Tuesday, March 3, 2015

Interview with Christine Jorgensen 1966 (or 67)

I'm writing about Christine Jorgensen for a paper topic and I found this interview of her on the Joe Pyne Show.

It's interesting because they discuss homosexuality and transvestitism (in contrast to transsexuality).
It's cool to see what terms were used by the media and how Jorgensen identifies and clarifies.



  1. I think its interesting that the one of the questions was whether Jorgensen was aware of how many other transgender people or people in the same "predicament" as Jorgensen. Its almost as if the interviewer is suggesting that because Jorgensen is a transgender individual then she must know every other transgender individual. Its also interesting how aware Jorgensen is of her own physical and emotional state, there is a clear focus and direction regarding why Jorgensen decided to pursue the operation

  2. Another thing that stands out from this interview is the interviewer's focus on genitalia. Despite that interview having taken place almost half a century ago, there is still a rampant focus given to the genitalia of trans* individuals. Jorgensen may have been a newfound phenomenon at the time, but it's startling to think that so much of public discourse is fixated on the genitalia--a focus which objectifies trans* people. Here's Laverne Cox speaking to that on Katie Couric: https://www.youtube.com/watch?v=sMH8FH7O9xA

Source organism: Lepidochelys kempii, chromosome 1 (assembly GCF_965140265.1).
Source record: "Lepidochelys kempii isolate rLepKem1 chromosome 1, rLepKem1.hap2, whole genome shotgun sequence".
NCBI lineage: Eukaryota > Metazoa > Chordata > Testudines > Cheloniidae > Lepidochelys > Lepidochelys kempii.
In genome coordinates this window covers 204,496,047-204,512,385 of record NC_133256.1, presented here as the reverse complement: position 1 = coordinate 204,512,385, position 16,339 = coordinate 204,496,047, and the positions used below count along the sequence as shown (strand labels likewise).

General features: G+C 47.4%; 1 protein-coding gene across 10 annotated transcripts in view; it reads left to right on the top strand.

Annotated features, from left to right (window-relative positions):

Seeing these two videos side-by-side brings up another interesting point about the performance* of gender. I'm thinking about how both Jorgensen and Cox perform an uber, very glamorous femininity. It's of course so wonderful to see a trans woman of color skyrocketing to icon status, as Cox seems to be doing, but I'm wondering how such a performance of femininity, which conforms quite closely to the dominant and regulatory constraints placed on the expression of gendered traits, could possibly do harm to people who craft their subjectivities through a greater mix or eschewal of gendered traits.

    *I use performance here as a term for the act of moving through life, not the putting on of a show or artifice.